What Keeps The Counterterrorism Chief Up At Night
MARY LOUISE KELLY, host:
This is ALL THINGS CONSIDERED from NPR News. Guy Raz is away. I'm Mary Louise Kelly.
Today, President Obama came right out and said what many people have suspected - there's a direct link between al-Qaida and the man who tried to bomb that Detroit-bound flight on Christmas Day.
President BARACK OBAMA: It appears that he joined an affiliate of al-Qaida, and that this group - al-Qaida in the Arabian Peninsula - trained him, equipped him with those explosives and directed him to attack that plane headed for America.
KELLY: Nowhere is the story of that attack being tracked more closely than the place we're about to take you. It's in McLean, Virginia, and it's called the NCTC, the National Counterterrorism Center.
We are now on the floor of the operations center, up on a big, stainless steel balcony looking out - it's about a 40-foot ceiling in here, and we're looking down on, let's see, maybe a couple of dozen analysts. They've each got three or four computer screens up, monitoring big screens on the wall. And this is 24/7, looks like this.
Mr. MICHAEL LEITER (Director, National Counterterrorism Center): This is 24/7. We have secure video teleconferences at 1 a.m. every night where people sit down - what do you see? What have you seen over the past eight hours? And this never stops.
That's Michael Leiter. He's the head of the National Counterterrorism Center, which puts him right in the middle of the controversy about how a Nigerian man was able to walk onto a U.S.-bound plane with a bomb sewn under his clothing.
Teams from NCTC are briefing the president twice a day on that incident. About 600 people work there. They all have top secret security clearance. Our visit to the NCTC came right before the attack, a relatively calm day, so I didn't get to ask about it. But I did get to ask Michael Leiter about how he approaches his job and how he ended up in the counterterrorism world. Turns out, after college, he joined the Navy and flew EA-6B Prowler jets over Bosnia and Iraq.
You flew for a few years and then in '97 started at Harvard Law School.
Mr. LEITER: I did.
KELLY: And then you went on a clerked for Justice Breyer...
Mr. LEITER: I did.
KELLY: ...at the Supreme Court.
Mr. LEITER: I was there on 9/11, actually.
KELLY: Oh, really? At the court itself?
Mr. LEITER: At the court. Interesting experience of the justice was actually in India, but we were in chambers and we watched it on TV. And next time I looked outside, there were hundreds of people streaming down East Capitol Street, running from the Capitol. And then the Supreme Court police were running through with their shotguns saying, everyone, run, run. And our entire chambers ended up in my basement apartment on Capitol Hill, huddling there for the day as the reports continued to stream in.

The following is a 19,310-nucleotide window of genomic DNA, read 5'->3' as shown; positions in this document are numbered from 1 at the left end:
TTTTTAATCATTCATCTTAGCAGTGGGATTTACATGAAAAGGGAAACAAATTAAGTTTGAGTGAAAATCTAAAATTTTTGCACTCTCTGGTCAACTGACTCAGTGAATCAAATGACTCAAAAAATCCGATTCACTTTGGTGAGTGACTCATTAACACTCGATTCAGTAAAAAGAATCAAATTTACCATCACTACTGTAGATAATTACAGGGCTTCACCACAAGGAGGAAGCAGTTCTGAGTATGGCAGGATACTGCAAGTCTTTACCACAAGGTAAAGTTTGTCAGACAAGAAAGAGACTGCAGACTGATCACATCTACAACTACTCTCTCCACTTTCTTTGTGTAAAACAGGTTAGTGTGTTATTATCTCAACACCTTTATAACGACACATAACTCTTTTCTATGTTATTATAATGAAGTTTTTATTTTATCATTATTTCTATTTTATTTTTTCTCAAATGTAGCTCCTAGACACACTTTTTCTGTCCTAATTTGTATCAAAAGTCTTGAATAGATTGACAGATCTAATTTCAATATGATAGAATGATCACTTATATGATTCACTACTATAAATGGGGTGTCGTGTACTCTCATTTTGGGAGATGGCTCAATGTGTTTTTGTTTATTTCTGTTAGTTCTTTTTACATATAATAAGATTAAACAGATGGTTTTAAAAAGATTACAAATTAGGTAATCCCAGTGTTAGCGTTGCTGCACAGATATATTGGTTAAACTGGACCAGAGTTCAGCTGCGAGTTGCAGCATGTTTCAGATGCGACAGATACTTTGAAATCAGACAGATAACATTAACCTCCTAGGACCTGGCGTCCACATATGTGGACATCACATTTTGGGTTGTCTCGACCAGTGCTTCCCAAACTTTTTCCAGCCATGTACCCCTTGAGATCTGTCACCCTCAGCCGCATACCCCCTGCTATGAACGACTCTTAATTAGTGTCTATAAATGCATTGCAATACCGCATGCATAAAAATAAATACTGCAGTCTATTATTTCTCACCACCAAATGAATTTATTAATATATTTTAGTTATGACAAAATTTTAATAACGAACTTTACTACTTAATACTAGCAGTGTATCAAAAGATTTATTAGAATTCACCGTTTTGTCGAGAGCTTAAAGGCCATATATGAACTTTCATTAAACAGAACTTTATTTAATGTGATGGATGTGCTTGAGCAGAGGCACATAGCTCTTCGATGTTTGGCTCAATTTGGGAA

KELLY: I mean, for many of us, that was the first real experience of terrorism touching our lives in a concrete way. Was it for you?
Mr. LEITER: I think it was. Even in my Navy time, I never focused on terrorism. I obviously lived in and around New York during the first bombing of the World Trade Center. I remember going to my senior prom in the World Trade Center. I actually was sworn into the Navy in the World Trade Center. So I hadn't given a lot of thought before 9/11, although, obviously, pieces of it. And then when it occurred, it hit very close to home for me.
KELLY: Now, Mike Leiter's job is trying to protect the U.S. from another 9/11. The room where we sat down to talk is where President Obama visited soon after he assumed office to see for himself how the effort is going.
Mr. LEITER: President Obama sat roughly right where you are.
KELLY: Just to describe the conference room a little bit, we're at a table with, what, maybe 15 chairs or so around it, screens that can come up so you can see people who are sitting all over the country and around the world if you need to. And in a way, this is kind of a metaphor for what you all are doing here. It's getting the 16 U.S. spy agencies and a bunch of others to talk to each other, share what they know.